FERC says Nicatous microhydro doesn't need license

Friday, June 24, 2016

Federal energy regulators have ruled that a micro-hydroelectric project proposed by a remote Maine sporting camp does not require licensing under the Federal Power Act. The Nicatous case illustrates one expedited regulatory path for off-grid micro-hydropower projects.

Nicatous Lake Lodge and Cabins, LLC has proposed the Nicatous Lodge Micro Hydroelectric Project. The one-kilowatt project would be located on Nicatous Stream in Maine, and would supply electricity to an off-grid sporting camp currently powered by a diesel generator.

The camp owner filed a Declaration of Intention concerning the proposed project on March 18, 2016. The Commission issued a notice of the Declaration of Intention on May 10, setting a 30-day public comment period.

On June 21, 2016, Commission staff issued an order ruling on the Declaration of Intention and finding that licensing is not required. As articulated by the Commission in that order, pursuant to section 23(b)(1) of the Federal Power Act, a non-federal hydroelectric project must be licensed (unless it has a still-valid pre-1920 federal permit) if it:
(a) is located on a navigable water of the United States;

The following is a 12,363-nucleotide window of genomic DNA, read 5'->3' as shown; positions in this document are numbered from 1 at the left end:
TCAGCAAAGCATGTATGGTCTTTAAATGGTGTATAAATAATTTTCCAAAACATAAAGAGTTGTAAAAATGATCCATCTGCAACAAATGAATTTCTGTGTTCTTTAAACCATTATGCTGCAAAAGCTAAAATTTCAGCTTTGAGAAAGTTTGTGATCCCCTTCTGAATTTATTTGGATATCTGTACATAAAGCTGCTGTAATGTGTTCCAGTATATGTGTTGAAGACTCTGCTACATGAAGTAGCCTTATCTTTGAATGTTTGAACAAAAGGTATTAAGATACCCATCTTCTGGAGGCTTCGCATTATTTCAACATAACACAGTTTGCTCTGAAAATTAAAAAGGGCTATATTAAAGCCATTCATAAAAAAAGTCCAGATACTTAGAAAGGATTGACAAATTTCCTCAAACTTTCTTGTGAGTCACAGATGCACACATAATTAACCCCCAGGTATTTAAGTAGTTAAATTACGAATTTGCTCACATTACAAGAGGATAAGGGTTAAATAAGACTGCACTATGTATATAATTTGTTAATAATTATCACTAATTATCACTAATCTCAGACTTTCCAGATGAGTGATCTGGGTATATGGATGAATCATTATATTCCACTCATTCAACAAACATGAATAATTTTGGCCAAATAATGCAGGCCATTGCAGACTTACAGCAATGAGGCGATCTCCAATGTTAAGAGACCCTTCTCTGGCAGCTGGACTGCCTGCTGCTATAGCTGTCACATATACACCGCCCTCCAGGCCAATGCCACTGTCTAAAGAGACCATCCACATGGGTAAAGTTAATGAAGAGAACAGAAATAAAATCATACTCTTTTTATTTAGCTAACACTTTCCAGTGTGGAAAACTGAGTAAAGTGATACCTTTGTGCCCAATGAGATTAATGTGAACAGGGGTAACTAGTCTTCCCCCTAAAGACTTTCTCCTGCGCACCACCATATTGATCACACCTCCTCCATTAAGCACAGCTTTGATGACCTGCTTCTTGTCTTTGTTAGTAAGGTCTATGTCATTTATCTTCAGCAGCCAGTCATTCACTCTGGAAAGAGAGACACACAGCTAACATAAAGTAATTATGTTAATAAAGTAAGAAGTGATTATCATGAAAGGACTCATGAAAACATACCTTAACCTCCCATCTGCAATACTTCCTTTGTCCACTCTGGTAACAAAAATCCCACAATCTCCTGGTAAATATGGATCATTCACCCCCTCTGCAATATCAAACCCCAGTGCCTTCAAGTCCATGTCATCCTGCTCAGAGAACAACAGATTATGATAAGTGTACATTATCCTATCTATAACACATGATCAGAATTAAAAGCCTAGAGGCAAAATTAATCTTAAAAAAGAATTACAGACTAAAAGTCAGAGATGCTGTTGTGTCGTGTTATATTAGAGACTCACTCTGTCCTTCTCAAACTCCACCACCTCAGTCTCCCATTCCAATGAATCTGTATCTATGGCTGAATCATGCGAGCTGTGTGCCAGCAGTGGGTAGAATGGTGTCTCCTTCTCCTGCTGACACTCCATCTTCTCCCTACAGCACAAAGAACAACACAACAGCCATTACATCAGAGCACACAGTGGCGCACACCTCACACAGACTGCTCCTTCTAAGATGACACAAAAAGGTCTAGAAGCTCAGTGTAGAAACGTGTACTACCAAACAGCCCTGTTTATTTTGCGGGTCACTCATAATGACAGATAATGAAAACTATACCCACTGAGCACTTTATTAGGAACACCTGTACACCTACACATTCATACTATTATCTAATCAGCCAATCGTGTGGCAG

(b) occupies lands or reservations of the United States;
(c) utilizes surplus water or waterpower from a government dam; or
(d) is located on a stream over which Congress has Commerce clause jurisdiction, is constructed or modified on or after August 26, 1935, and affects the interests of interstate or foreign commerce.
In this case, the order found “insufficient evidence to determine whether Nicatous Stream is navigable,” but determined that the stream is a headwater of the navigable Penobscot River, and thus “the project would be located on a Commerce Clause stream and also would be constructed after August 26, 1935.”

Crucially, the order found that the off-grid nature of the project – its lack of an interconnection to the interstate electric grid – meant that licensing was not required: “The project would not affect interstate commerce because it would not displace grid power nor would it connect to an interstate grid. Therefore, the project does not require licensing under section 23(b)(1) of the FPA.”

While licenses are available for hydropower projects under the Federal Power Act, the regulatory process for licensing is relatively lengthy and may require costly studies. A hydropower project that can be developed without a license thus has some advantages.

The Commission’s order includes a note emphasizing the relevance of a grid connection in licensing determinations for hydropower projects: “If the Nicatous Lodge property is connected to the interstate grid in the future or if other evidence sufficient to require licensing is found, section 23(b)(1) would require licensing. Under section 4(g) of the FPA, the project owner could then be required to apply for a license.” This note is consistent with Commission precedent finding that the existence or absence of a grid tie for a proposed microhydro project can determine whether hydropower licensing is required.

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